The extreme weather system known as El Nino has begun, scientists say, and is forecast to be a substantial and lasting phenomenon with severe implications for either side of the Pacific Ocean. The Australian Bureau of Meteorology, which monitors weather patterns across the tropical Pacific, upgraded its monitoring status to El Nino level for the first time in five years, and warned it is likely to persist in the coming months.El Nino was expected amid record temperatures around the world last summer, but never fully materialised.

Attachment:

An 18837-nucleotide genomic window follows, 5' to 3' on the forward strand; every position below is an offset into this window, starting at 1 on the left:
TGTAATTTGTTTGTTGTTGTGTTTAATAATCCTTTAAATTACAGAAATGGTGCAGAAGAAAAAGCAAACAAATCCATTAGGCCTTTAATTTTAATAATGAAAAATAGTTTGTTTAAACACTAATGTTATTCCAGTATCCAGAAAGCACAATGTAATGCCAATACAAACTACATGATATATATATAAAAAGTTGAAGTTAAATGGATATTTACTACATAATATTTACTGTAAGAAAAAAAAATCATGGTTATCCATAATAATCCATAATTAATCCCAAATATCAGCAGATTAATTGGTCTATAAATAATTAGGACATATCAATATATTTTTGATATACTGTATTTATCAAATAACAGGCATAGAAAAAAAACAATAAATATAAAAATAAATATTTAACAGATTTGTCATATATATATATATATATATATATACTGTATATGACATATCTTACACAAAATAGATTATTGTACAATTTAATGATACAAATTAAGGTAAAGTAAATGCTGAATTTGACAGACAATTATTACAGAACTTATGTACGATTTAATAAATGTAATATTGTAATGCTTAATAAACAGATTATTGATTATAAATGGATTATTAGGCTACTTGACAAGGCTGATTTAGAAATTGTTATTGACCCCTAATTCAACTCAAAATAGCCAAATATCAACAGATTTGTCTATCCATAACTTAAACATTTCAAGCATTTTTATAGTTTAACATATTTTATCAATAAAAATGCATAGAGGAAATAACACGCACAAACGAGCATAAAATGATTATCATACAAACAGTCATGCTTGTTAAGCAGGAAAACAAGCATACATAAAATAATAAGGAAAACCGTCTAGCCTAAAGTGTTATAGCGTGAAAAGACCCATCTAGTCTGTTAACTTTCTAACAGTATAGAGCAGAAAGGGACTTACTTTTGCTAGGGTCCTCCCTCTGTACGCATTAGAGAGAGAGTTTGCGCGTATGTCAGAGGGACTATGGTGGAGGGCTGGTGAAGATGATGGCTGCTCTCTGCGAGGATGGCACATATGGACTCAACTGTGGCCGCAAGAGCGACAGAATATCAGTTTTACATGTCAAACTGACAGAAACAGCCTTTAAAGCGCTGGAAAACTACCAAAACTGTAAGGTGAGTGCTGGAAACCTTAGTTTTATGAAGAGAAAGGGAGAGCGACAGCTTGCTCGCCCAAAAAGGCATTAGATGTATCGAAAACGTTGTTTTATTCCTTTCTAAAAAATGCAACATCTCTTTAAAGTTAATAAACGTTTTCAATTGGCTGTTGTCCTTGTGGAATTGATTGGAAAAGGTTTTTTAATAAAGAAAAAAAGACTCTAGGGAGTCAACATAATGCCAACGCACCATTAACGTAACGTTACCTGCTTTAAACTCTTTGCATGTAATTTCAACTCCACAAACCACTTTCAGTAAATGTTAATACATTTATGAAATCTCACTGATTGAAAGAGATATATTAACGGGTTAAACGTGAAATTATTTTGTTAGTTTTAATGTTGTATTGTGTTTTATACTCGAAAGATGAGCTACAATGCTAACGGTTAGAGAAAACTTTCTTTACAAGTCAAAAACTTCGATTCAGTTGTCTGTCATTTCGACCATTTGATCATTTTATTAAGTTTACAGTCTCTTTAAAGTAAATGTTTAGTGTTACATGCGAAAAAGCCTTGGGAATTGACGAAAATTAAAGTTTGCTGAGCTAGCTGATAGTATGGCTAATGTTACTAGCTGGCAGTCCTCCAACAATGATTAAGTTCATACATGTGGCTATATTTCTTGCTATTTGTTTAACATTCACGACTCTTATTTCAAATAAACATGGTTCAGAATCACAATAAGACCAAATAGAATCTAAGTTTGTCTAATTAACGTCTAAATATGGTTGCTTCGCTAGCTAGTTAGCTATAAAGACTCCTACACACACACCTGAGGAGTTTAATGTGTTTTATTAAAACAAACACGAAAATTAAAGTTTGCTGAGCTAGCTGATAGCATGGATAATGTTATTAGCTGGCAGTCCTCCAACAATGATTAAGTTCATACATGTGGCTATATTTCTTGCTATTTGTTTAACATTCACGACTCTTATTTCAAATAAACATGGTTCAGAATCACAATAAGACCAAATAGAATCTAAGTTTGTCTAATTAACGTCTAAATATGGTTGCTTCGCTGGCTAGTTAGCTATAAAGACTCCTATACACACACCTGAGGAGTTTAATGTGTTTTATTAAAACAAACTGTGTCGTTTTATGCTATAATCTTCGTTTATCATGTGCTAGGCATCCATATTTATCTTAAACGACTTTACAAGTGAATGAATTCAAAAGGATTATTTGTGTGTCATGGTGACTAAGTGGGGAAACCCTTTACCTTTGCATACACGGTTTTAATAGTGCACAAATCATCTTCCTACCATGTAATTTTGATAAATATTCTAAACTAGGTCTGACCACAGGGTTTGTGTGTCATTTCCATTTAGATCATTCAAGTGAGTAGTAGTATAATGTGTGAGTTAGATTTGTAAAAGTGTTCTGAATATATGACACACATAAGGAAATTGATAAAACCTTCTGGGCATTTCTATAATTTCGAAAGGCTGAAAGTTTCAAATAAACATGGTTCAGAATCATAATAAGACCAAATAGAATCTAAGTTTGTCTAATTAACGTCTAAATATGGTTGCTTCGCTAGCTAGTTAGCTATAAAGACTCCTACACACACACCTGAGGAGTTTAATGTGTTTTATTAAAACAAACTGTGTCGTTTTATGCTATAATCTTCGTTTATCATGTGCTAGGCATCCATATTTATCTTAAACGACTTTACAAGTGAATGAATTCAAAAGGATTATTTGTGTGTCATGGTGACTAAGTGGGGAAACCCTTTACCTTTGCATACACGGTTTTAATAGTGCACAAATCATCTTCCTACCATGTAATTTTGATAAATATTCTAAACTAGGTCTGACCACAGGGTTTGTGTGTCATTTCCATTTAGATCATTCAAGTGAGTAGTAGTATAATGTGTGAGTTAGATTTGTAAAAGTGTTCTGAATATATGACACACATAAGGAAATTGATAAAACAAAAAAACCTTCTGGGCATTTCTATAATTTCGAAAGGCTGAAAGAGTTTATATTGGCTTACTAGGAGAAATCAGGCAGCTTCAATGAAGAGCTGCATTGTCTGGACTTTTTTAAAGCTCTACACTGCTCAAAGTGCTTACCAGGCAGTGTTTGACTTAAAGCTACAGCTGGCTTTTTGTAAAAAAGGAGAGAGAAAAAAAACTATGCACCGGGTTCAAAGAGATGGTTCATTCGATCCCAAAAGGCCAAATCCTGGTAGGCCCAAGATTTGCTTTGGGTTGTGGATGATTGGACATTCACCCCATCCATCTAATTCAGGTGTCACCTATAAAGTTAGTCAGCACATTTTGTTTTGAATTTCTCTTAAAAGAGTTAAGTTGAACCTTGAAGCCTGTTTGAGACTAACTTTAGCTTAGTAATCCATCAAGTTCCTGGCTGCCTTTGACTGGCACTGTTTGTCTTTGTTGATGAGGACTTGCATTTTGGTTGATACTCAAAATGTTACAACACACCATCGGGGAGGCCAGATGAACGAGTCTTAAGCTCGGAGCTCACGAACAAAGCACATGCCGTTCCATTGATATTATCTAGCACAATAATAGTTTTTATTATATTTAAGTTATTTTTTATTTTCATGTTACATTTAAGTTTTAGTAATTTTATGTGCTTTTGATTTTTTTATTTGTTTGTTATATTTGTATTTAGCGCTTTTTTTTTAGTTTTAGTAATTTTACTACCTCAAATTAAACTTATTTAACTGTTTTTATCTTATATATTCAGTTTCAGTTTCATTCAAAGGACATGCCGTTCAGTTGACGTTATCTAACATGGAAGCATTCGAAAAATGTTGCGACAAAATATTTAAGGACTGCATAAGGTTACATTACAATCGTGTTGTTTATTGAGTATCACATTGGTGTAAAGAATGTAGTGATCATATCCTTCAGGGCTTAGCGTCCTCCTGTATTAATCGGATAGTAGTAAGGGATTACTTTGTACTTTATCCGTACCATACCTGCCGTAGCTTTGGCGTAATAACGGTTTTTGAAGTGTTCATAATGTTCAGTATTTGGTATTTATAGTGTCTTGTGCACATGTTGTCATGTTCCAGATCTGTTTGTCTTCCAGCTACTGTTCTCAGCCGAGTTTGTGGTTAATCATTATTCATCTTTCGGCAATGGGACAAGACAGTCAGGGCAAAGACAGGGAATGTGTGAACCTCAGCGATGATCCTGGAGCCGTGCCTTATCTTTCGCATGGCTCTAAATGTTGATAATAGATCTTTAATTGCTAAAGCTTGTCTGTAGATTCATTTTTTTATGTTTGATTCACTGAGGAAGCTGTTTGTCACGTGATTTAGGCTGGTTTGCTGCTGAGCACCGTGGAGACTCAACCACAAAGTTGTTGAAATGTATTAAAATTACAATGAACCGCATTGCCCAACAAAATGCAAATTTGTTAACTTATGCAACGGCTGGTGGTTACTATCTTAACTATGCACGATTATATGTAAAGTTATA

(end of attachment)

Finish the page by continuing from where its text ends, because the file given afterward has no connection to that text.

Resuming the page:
Now, its arrival has been confirmed by the Japanese Meteorological Agency and US scientists at the NOAA, who predicted seemingly erroneously that it would be a “weak” event in early March. David Jones, climate monitoring and prediction chief at the Australian bureau, told reporters on Tuesday that this year’s effect will be “a proper El Nino, not a weak one. He said that while there was always an area of doubt with forecasts of intensity, across the models as a whole we’d suggest this will be quite a substantial El Nino event. The US's NOAA said its indicators suggested El Nino had arrived in early March but then claimed it would only be weak El Nino is famous around the world for causing a range of extreme weather events from droughts to flooding, blizzards and vast tropical storms. The Independent’s environment editor Tom Bawden explains what it is – and who should be worried.